OpenCritic User Reviews Let the Players Chime In

Published: September 22, 2020 3:03 PM /


OpenCritic user Reviews cover

OpenCritic has been hard at work building a better gaming review aggregator over the last few years. Now, OpenCritic user reviews have finally gone live with "Audience Reviews" — but it won't be as easy to write one as it is elsewhere.

If you're unfamiliar with OpenCritic, this website acts somewhat similar to MetaCritic. It aggregates review scores from multiple sources for most modern games, letting you get an idea of the larger picture of how the professional critic community views a particular work.

OpenCritic has been generally more open to professional critics than MetaCritic — many sites that are not listed on MetaCritic are aggregated on that service (including TechRaptor!). One feature that it's been lacking, however, is the ability for the average user to submit their own review. That has now changed with the introduction of Audience Reviews.

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How do OpenCritic User Reviews Work?

Audience Reviews use a pretty straightforward system as outlined in its announcement of the new feature. These OpenCritic User Reviews must meet the following criteria before they can appear on the site:

  1. They must be 30 words minimum.
  2. They must have generally correct English spelling and grammar.
  3. They cannot be posted until 72 hours after a game has launched.
  4. Naturally, reviews must also be about the game they're reviewing.

Once a review is written, it will be checked by a moderator to ensure that it meets all of these criteria. This moderation should filter out most of the problematic content right from the get-go, so we're less likely to see reviews without any practical value.

OpenCritic notes that it would be difficult to independently verify game ownership for various reasons — they'd need to create a desktop application to check PC game ownership and a system to check console game ownership would be difficult to maintain. Furthermore, they haven't figured out a way to verify ownership of Nintendo Switch games at all.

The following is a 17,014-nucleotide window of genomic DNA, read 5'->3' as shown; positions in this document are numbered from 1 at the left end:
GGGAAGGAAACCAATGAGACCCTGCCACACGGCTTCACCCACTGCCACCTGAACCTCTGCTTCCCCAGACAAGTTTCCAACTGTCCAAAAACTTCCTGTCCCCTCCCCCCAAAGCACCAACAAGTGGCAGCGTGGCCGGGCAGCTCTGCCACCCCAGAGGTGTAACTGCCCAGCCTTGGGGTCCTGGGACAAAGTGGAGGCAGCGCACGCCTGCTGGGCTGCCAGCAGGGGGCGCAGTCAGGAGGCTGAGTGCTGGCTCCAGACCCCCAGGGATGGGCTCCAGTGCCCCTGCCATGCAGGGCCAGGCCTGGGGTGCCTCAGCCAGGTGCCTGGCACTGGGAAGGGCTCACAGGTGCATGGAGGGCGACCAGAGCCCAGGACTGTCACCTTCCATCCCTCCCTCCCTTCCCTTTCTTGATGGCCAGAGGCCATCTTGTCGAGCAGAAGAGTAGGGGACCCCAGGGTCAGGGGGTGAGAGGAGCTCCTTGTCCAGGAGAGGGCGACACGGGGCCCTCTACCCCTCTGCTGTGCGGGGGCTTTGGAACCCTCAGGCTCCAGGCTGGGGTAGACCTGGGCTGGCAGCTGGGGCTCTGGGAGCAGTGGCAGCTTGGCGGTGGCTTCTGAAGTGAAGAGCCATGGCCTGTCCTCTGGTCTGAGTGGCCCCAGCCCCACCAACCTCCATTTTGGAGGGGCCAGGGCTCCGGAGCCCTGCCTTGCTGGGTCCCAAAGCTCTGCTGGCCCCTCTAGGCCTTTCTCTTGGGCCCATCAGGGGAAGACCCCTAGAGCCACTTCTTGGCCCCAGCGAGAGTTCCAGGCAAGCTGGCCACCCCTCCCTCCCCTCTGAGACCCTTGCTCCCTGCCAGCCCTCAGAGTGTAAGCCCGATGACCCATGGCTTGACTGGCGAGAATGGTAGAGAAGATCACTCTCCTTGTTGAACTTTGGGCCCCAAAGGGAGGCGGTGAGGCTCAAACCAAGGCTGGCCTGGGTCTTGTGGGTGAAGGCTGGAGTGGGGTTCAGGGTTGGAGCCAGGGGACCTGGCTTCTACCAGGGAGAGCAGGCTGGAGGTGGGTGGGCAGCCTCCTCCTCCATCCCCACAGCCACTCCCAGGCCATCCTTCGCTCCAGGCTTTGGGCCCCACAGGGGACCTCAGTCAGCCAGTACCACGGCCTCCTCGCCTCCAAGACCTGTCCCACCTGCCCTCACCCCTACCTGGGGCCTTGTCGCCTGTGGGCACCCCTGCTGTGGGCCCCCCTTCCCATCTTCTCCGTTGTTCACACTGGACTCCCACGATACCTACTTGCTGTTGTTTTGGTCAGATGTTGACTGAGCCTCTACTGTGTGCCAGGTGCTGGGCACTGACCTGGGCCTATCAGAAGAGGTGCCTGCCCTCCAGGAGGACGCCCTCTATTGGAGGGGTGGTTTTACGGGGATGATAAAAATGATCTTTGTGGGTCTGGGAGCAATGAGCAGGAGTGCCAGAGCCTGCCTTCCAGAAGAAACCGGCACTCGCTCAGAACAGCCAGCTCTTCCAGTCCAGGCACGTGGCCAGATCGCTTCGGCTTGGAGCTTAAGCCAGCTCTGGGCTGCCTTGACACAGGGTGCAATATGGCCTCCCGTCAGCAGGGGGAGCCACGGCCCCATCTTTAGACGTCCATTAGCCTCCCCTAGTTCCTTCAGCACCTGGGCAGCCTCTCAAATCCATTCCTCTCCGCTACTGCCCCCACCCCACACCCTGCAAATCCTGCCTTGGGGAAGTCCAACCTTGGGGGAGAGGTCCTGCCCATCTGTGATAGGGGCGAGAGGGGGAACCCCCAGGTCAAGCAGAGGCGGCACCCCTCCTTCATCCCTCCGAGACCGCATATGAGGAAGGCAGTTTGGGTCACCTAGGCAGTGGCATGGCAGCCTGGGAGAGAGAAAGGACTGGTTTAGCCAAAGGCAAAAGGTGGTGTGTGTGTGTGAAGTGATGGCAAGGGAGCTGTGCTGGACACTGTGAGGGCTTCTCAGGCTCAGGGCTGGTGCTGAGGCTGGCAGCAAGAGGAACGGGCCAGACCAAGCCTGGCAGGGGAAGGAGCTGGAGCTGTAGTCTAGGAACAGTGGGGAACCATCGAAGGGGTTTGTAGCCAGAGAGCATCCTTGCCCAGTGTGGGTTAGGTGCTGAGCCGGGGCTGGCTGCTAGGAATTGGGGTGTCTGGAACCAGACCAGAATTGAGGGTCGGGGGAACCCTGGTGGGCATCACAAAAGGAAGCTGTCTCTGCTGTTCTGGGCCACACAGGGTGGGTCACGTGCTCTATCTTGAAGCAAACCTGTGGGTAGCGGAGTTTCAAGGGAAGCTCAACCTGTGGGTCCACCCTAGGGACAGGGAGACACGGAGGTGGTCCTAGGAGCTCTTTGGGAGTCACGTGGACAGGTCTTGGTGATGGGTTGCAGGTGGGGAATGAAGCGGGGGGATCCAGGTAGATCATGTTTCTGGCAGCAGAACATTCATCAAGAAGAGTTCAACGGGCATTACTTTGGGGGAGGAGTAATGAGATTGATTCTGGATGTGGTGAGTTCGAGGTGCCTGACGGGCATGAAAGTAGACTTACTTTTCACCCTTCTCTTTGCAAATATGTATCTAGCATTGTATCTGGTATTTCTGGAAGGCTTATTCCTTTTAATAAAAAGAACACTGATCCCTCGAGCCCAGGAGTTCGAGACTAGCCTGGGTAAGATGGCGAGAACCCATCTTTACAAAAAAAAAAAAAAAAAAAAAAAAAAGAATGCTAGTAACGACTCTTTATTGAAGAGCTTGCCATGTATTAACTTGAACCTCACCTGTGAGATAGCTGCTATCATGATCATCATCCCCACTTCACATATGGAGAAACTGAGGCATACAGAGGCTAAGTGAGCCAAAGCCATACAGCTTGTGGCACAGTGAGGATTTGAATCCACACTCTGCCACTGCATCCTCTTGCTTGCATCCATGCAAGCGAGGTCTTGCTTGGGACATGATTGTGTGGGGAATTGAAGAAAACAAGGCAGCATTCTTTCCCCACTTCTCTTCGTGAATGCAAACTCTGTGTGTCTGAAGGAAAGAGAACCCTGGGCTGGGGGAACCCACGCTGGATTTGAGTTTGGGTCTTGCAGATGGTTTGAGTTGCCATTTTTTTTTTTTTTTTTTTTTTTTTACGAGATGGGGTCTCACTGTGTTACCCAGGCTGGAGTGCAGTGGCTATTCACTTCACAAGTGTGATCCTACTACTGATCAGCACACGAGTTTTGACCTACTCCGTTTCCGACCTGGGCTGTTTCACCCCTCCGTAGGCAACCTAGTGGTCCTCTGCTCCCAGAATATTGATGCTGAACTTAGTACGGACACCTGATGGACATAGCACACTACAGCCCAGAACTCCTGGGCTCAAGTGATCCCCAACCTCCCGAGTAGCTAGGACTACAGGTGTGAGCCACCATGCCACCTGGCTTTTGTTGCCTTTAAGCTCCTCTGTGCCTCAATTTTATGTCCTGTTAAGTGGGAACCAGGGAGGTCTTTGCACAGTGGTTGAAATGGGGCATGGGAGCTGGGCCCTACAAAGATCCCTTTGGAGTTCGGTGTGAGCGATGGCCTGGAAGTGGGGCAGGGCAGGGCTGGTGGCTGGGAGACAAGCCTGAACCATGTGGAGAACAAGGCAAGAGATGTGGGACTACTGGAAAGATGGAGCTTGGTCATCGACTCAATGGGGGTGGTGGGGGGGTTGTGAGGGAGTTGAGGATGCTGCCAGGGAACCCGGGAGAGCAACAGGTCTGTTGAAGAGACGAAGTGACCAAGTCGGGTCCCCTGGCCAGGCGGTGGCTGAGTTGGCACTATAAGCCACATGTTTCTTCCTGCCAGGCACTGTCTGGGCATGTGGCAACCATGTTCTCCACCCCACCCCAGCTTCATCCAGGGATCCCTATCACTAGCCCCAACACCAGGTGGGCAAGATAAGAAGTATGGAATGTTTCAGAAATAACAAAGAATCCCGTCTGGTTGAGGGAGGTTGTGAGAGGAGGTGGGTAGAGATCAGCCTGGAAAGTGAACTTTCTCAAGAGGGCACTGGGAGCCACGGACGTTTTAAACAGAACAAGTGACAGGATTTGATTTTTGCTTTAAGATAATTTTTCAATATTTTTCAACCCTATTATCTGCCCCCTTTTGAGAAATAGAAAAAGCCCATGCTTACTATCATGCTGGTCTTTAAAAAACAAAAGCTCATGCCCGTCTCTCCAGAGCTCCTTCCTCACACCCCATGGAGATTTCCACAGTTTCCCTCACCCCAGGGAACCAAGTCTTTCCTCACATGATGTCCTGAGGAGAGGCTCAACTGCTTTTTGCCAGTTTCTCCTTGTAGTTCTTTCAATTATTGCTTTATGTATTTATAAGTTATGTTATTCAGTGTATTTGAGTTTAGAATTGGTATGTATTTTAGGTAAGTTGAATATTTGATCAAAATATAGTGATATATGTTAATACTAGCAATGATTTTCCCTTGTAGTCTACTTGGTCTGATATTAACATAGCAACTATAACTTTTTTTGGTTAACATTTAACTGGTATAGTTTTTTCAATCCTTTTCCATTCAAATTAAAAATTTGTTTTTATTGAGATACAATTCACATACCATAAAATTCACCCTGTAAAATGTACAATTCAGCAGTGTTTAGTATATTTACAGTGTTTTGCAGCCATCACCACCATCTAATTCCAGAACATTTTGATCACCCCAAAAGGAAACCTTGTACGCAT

We reached out to OpenCritic to ask about some common issues that can crop up with user reviews. One particular benefit of this new system is that review bombs are much more unlikely than on an unmoderated system.

"We're curious to see what happens with simple moderation," OpenCritic stated. "Reviews must have at least 30 words and include high-quality grammar and spelling. We think that these two safeguards may be sufficient to block review bombers."

There's also the matter of scores. OpenCritic user reviews won't have an aggregate score as MetaCritic does, but users will have the option to score their reviews. They don't have to leave a numeric score, but they do have to serve the purpose of a review and let gamers know whether or not the reviewer recommends it.

"[We] always support reviews that don't use numeric verdicts, or issue any verdict at all," OpenCritic explained. "However, we do ask that reviews indicate if they recommend the game or not in order to be included on game pages."

Of course, you'll also need an account on the site to make your own reviews. You can sign up for an account at OpenCritic to get started, and don't forget to check out some of TechRaptor's reviews on OpenCritic while you're there!

Disclosure: TechRaptor's Owner, and Editor and Chief also have roles with OpenCritic.

What do you think of OpenCritic user reviews? Do you think a moderated system will stop review bombs in their tracks? Let us know in the comments below!

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A photograph of TechRaptor Senior Writer Robert N. Adams.
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One of my earliest memories is playing Super Mario Bros. on the Nintendo Entertainment System. I've had a controller in my hand since I was 4 and I… More about Robert N